I have carefully addressed the pleadings and the affidavit evidence on record, including the submissions of both Counsel on the matter. I will point out, without going into the merits of this application, that the court record indicates that the basis on which this application is based, that is, a consent judgment in respect of Civil Suit No. 223 of 2008 Tumusiime Joel & Tumusiime Paul V Edirisa Damulira is a subject of revision pending before the High Court at Nakawa in Civil Application No. 001 of 2011 Edirisa Damulira V Tumusiime Joel & Tumusiime Paul. The consent judgment isbeing challenged by the Respondent to this application who was the Defendant in civil suit no.223 of 2008. A copy of the application for revision is annexed to the Respondent’s affidavit in reply as annexture “E”. Counsel for the Applicant on one hand contends that even if the application for such revision was there it would be inconsequential. The Respondent’s Counsel on the other hand maintains that if the application was allowed to proceed justice would not be served since he had sought the Nakawa court to revise and set aside the consent order, and that it would be a miscarriage of justice if the certificate of title was cancelled in such circumstances.
I will state right from the start that the affidavits on record as well as both Counsel’s submissions greatly delve into the merits and demerits of the issue of the consent judgment issued inCivil Suit No. 223 of 2008 Tumusiime Joel & Tumusiime Paul V Edirisa Damulira but now pending revision before the High Court in Nakawa in Civil Application No. 001 of 2011 Edirisa Damulira V Tumusiime Joel & Tumusiime Paul.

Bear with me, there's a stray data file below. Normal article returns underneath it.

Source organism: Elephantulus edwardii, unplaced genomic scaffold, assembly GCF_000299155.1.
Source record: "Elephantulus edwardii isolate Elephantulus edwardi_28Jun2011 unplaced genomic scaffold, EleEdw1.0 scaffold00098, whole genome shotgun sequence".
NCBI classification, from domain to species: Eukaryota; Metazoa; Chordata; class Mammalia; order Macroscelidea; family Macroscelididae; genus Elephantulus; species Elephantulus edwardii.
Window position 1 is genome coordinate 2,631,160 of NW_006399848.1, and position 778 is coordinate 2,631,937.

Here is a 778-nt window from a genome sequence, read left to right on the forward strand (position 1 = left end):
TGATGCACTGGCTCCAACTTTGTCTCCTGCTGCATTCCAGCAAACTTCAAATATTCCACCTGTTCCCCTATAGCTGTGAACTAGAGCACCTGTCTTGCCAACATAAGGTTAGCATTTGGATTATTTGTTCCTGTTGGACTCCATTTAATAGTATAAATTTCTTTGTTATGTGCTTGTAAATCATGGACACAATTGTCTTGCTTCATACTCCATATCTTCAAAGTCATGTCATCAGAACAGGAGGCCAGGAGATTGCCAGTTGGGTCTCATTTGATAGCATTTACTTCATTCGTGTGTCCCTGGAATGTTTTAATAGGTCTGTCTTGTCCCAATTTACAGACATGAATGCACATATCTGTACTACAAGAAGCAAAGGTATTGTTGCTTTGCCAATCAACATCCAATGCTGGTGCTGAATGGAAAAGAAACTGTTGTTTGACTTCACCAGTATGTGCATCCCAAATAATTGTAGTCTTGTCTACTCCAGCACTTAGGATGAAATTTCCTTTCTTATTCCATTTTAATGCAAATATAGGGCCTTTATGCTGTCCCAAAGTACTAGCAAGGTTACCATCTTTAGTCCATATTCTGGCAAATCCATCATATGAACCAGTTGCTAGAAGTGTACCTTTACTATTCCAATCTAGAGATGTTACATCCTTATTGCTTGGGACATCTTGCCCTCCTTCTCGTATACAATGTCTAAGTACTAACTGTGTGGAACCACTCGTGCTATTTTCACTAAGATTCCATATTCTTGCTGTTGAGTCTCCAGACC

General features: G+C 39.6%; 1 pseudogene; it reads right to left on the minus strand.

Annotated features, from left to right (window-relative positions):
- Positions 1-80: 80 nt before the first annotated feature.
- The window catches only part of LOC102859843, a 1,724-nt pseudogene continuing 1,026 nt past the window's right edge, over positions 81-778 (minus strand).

Section 33 of the Judicature Act, cap 13 provides as follows:-
“The High Court shall, in the exercise of the jurisdiction vested in it by the Constitution, this Act or any written law, grant absolutely or on such terms and conditions as it thinks just, all such remedies as any of the parties to a cause or matter is entitled to in respect of any legal or equitable claim properly brought before it, so that as far as possible all matters in controversy between the parties may be completely and finally determined and all multiplicities of legal proceedings concerning those matters avoided.”
In my opinion, if this application was allowed to proceed, it would lead to multiplicity of proceedings since the consent order on which it is based is challenged in an application before the High Court in Nakawa. The application for revision seeksto revise and set the consent order aside. It is also my opinion that, as is implicit from the application, the affidavits as well as the submissions of both Counsel, it is premature at this stage to entertain this application before the issue of the consent order on which it is based is resolved. The first reason for my opinion is that handling this application before the revision is concluded will involve delving into the merits of the pending application for revision and thus pre empting it if not prejudicing its outcome. Secondly, any orders granted by this court would be in vain for as long as the application for revision is pending since the very basis of this application, the consent order is disputed in the said application for revision. With respect, it would even appear that this application was ill conceived, if not an abuse of court process. It would therefore be a miscarriage of justice if the certificate of title was cancelled in such circumstances before the application for revision is heard on the merits. In any case granting the said orders would render the pending application in the High Court of Nakawa nugatory.
In the premises, and for the reasons given above, I would dismiss this application with costs.
Dated at Kampala this 8th day of December 2011.
Percy Night Tuhaise